My husband and I moved from Columbus, Ohio to Lafayette, Indiana in June of last year so that he could take a new job. We bought a house and moved in quickly, barely getting the place set up before our son was born on August 31.
If we had to do it all over again, we would have moved into a rental for a year prior to taking the plunge into home ownership in our new town. While the stress of having to move twice (we had to stay in a rental for six weeks prior to taking possession of our house, anyway) is a part of the reason why we might have been better off as renters, the main problem was financial. It took our Columbus home nearly a year to sell, and by buying a home right away, we ended up paying for things that would not have been our responsibility as renters. Paying a double mortgage plus these home expenses was particularly tough even though we managed.
While there are certainly great reasons for buying a home, don’t let anyone tell you that renting is simply throwing your money away. You are spending money on your lodgings, and avoiding larger bills that you might not be able to handle. The next time your Uncle Joe starts telling you how renting is a waste of money, remind him of these expenses that homeowners pay that renters don’t:
1. Closing costs and real estate fees. You will never get the full market value of your home when you sell. In addition to having to pay for the privilege of a mortgage through closing costs and legal fees, both realtors also expect a commission. While that commission can vary, you can generally count on paying 6% total — meaning a $200,000 home sale would generate a $12,000 commission total for the realtors. Right there, you’ve saved yourself a great deal of money by renting.
2. Mortgage interest. The amount you will pay depends entirely on your interest rate and the length of your amortization. If you’re lucky enough to get a low rate, have at least a 20% down payment saved, and you only plan on having a 15-year mortgage, as we did, this cost is relatively negligible when you compare it to the benefits of owning a home. But if you’re unable to qualify for a good interest rate, don’t have much saved, and plan on paying for 30 years because you can’t refinance into a shorter loan period, that interest could really bite you. If you are hoping to buy a home eventually, it does make sense to wait until you are able to qualify for the best possible rates and have a sizable down payment in the bank. Until then, “>your money is better spent on renting.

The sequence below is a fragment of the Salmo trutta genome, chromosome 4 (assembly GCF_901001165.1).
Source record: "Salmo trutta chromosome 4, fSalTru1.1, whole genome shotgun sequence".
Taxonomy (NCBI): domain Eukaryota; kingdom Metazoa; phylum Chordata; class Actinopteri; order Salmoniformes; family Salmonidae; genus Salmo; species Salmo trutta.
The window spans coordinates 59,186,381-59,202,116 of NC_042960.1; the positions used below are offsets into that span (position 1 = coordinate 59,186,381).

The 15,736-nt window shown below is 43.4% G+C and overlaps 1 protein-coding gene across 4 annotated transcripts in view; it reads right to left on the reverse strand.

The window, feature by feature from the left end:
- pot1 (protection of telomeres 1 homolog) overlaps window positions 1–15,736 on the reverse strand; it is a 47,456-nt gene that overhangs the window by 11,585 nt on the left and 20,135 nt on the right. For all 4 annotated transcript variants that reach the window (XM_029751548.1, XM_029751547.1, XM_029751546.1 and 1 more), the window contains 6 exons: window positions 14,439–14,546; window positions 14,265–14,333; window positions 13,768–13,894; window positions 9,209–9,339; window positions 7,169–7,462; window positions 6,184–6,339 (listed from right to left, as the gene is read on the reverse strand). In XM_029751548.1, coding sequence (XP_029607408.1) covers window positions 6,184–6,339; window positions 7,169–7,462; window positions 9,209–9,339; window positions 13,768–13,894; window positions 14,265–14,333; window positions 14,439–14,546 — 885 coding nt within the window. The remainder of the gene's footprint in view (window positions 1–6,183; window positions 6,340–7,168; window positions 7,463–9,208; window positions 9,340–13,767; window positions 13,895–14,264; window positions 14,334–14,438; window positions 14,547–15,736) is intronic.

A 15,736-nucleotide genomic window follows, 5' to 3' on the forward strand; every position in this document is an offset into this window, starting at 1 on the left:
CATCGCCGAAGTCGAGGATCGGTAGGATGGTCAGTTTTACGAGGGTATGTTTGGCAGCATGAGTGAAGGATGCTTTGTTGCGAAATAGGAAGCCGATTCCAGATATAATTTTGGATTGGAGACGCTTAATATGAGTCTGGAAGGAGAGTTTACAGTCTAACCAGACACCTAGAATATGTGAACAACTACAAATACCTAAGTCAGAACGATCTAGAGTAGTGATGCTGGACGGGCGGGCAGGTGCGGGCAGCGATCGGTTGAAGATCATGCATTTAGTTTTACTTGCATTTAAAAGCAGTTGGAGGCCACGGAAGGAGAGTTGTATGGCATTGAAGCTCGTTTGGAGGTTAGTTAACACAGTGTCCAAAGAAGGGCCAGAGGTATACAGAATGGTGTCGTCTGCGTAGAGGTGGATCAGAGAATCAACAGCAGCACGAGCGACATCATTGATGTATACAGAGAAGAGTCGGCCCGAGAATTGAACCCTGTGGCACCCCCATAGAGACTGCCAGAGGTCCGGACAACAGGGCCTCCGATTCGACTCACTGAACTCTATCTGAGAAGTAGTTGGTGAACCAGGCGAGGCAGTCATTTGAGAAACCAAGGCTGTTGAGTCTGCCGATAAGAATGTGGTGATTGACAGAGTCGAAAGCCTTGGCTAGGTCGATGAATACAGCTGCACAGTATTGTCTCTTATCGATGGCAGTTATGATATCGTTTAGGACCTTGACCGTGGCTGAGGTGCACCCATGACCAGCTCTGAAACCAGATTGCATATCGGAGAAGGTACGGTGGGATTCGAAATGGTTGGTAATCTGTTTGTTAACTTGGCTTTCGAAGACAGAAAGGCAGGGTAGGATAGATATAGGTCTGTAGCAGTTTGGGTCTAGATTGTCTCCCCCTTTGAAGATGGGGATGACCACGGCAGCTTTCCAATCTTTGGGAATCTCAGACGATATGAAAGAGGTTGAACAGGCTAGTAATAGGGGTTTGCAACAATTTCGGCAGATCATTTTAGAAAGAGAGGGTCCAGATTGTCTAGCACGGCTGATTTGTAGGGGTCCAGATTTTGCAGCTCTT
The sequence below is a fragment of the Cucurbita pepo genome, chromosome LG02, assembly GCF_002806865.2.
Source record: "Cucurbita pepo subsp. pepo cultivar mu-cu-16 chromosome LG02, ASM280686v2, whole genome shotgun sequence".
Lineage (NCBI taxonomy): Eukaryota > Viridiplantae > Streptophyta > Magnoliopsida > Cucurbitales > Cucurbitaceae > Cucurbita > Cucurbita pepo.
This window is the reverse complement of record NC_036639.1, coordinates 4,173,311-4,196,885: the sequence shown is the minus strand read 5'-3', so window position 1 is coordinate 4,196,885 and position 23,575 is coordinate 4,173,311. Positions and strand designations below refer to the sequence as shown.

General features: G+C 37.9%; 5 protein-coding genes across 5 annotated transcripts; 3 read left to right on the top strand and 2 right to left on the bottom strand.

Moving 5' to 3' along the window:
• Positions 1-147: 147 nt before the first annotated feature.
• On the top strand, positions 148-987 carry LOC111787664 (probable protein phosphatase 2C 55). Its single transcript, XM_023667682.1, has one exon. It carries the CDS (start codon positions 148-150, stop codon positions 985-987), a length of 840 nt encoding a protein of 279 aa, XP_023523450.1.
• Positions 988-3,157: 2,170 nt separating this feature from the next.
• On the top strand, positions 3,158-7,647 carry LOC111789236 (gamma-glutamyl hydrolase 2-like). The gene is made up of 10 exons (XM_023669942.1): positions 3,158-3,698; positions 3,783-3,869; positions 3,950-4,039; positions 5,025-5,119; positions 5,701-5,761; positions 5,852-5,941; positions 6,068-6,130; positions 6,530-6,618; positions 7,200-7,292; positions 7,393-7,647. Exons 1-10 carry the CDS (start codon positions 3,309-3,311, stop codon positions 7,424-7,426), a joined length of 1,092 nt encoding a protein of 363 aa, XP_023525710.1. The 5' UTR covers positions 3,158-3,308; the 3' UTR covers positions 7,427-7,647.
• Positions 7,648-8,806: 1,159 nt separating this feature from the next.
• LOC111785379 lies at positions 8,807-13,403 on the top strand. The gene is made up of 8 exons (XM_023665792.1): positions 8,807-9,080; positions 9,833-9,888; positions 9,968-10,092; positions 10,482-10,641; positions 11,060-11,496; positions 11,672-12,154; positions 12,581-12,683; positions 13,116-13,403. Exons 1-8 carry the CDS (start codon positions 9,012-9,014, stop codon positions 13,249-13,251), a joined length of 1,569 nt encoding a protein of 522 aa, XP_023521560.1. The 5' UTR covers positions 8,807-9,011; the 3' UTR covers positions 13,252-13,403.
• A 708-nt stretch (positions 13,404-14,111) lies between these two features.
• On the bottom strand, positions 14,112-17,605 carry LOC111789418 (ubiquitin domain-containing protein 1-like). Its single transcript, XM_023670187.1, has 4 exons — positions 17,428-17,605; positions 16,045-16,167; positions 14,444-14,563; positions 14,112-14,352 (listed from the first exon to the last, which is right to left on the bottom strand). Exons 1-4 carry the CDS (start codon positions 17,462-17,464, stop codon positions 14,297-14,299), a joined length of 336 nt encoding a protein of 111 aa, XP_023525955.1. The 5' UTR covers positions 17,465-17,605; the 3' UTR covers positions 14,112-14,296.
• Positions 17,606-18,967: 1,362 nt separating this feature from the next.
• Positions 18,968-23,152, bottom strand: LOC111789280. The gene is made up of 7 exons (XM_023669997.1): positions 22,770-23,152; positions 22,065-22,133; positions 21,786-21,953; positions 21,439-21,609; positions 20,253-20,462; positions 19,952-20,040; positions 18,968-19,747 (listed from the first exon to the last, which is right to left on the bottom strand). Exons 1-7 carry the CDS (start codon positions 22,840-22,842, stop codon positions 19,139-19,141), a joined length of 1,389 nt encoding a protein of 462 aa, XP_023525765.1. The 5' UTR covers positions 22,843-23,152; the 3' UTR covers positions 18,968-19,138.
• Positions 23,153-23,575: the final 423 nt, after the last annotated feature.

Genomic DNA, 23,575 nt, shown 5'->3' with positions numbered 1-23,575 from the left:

3. Property taxes. No matter how long you live in your home, or how quickly you pay off your mortgage, you will always have to pay property taxes assessed on the value of your home. As your home’s value changes, your property tax will also change. Property taxes are an important way to pay for such local needs as schools and local government. But these taxes can be very high depending on where you live. Let your landlord pay the property taxes while you are saving your dollars.
4. Maintenance. One of the things I miss most about rental living is care-free maintenance. Back in my rental days, I could give a quick ring to the building manager if there was a problem, and have someone deal with any issue within less than 24 hours. Now, when the water heater implodes, or the drains stop draining, or the refrigerator decides it would prefer to keep food at room temperature, my husband and I are the ones on the hook for fixing or replacing things. If you don’t have money set aside for dealing with repair and maintenance issues, these kinds of surprises can take a big bite out of your monthly budget.
5. Homeowner’s insurance. Everyone should carry insurance on their property. But renters get a financial break here, as well. Since renter’s insurance only covers the property you own within your rental unit — and you are not responsible for insuring the structure of the building in which you live, like a homeowner would be — you pay a great deal less in insurance premiums than do your home owning neighbors.
At the end of the day, I really do believe in owning my own home. But I believe that trying to own a home before you are financially ready is just as disastrous a decision as renting forever would be. Before you jump into home ownership, know what additional costs you might be facing. From there, you can decide if you want to rent for a few more years as you save up, or if you’re ready for a house right now.